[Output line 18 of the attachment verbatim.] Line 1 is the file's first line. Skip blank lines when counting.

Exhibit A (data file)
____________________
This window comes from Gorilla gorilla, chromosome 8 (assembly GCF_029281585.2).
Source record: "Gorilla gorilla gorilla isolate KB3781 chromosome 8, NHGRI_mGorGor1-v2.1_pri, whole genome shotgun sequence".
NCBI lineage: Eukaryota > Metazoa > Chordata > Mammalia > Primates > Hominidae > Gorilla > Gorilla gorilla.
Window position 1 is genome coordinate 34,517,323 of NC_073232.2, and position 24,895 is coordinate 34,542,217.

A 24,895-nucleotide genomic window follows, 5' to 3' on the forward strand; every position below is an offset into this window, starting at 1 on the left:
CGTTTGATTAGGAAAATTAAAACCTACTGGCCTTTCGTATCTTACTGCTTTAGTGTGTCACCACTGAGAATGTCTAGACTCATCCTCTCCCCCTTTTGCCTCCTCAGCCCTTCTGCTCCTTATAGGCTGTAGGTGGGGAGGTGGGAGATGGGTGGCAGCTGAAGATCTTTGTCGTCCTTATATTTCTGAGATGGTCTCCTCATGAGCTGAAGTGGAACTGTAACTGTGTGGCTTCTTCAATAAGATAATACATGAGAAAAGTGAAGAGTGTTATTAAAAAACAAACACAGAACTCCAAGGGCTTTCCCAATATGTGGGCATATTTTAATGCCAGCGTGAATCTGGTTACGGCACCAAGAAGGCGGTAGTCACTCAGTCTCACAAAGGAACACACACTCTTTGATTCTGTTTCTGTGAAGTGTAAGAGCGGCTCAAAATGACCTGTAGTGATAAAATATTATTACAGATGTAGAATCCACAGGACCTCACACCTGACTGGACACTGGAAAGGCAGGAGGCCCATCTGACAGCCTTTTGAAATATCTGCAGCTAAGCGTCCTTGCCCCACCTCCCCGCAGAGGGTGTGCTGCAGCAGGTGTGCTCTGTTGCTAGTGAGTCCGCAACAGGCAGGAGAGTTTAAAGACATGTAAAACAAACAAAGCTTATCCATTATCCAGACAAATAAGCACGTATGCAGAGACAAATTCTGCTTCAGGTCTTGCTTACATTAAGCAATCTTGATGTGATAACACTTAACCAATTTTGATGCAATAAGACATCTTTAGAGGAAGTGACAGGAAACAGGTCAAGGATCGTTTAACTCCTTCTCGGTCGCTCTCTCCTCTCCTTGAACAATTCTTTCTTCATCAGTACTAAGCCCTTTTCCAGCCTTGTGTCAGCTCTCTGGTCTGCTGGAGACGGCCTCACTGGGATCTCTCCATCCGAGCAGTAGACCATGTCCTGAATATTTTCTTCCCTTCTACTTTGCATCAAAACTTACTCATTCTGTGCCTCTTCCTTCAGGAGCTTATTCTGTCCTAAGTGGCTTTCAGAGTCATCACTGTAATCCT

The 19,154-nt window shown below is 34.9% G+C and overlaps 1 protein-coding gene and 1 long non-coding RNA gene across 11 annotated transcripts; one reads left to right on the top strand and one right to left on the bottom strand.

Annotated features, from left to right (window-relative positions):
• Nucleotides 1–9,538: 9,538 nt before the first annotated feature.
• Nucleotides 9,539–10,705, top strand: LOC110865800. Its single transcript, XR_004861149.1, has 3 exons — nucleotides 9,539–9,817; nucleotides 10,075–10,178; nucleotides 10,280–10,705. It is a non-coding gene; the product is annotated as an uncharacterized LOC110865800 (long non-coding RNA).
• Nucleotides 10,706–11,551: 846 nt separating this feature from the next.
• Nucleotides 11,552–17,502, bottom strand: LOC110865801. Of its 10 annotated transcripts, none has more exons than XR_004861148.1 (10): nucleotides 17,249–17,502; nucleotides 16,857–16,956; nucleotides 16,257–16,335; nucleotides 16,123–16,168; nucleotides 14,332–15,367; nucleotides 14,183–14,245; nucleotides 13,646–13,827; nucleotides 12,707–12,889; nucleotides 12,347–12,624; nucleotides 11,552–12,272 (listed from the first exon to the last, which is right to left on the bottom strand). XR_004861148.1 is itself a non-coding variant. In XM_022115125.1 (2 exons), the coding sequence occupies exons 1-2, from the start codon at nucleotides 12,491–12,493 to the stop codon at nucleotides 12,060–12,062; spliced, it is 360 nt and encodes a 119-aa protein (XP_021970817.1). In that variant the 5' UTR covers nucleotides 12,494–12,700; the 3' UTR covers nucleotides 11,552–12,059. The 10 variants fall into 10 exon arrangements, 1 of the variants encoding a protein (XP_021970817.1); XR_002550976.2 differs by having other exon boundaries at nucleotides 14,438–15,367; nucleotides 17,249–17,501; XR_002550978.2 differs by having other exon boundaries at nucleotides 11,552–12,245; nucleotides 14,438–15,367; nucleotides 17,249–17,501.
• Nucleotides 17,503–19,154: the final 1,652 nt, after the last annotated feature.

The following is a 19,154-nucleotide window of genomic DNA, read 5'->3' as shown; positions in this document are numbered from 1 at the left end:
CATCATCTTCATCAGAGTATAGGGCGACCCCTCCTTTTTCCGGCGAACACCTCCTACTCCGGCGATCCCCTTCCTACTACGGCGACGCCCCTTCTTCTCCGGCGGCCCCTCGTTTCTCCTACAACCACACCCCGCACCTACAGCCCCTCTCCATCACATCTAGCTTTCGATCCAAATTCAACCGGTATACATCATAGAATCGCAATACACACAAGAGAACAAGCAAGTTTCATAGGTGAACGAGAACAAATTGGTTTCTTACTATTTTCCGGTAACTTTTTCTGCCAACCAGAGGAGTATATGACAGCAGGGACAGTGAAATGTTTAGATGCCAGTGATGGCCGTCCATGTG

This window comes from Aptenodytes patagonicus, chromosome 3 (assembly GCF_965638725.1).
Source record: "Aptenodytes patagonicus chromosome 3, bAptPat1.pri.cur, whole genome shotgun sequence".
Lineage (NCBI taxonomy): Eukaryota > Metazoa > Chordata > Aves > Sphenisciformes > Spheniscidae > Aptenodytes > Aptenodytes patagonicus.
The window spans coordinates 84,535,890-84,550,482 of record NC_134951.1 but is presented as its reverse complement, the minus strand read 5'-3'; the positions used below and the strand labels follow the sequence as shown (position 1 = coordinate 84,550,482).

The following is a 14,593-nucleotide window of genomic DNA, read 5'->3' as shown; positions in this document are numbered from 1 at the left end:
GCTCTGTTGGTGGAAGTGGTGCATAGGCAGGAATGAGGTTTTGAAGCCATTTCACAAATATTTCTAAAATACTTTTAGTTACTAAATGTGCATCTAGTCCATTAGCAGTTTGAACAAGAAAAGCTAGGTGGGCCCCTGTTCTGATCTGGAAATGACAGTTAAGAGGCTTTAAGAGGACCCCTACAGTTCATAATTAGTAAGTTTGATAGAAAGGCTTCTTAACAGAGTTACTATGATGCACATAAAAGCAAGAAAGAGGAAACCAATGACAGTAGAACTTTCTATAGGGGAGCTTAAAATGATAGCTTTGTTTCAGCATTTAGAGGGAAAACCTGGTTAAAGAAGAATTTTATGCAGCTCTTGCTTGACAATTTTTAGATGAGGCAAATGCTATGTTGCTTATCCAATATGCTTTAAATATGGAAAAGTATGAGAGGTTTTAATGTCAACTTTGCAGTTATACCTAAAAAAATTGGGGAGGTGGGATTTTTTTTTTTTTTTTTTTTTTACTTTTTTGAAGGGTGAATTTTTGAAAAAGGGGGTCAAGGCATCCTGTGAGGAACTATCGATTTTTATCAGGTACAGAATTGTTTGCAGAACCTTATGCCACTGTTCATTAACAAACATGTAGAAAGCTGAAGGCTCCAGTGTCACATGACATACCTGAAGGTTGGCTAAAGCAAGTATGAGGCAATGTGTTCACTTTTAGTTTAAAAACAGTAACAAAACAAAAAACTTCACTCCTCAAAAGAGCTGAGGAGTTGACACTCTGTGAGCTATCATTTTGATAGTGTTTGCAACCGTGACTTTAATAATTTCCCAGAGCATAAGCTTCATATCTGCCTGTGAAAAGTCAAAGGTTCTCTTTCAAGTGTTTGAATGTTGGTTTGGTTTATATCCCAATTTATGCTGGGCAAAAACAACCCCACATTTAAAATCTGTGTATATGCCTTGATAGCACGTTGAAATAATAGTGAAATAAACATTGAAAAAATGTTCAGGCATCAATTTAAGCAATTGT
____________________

Lineage (NCBI taxonomy): Eukaryota > Metazoa > Chordata > Aves > Sphenisciformes > Spheniscidae > Aptenodytes > Aptenodytes patagonicus.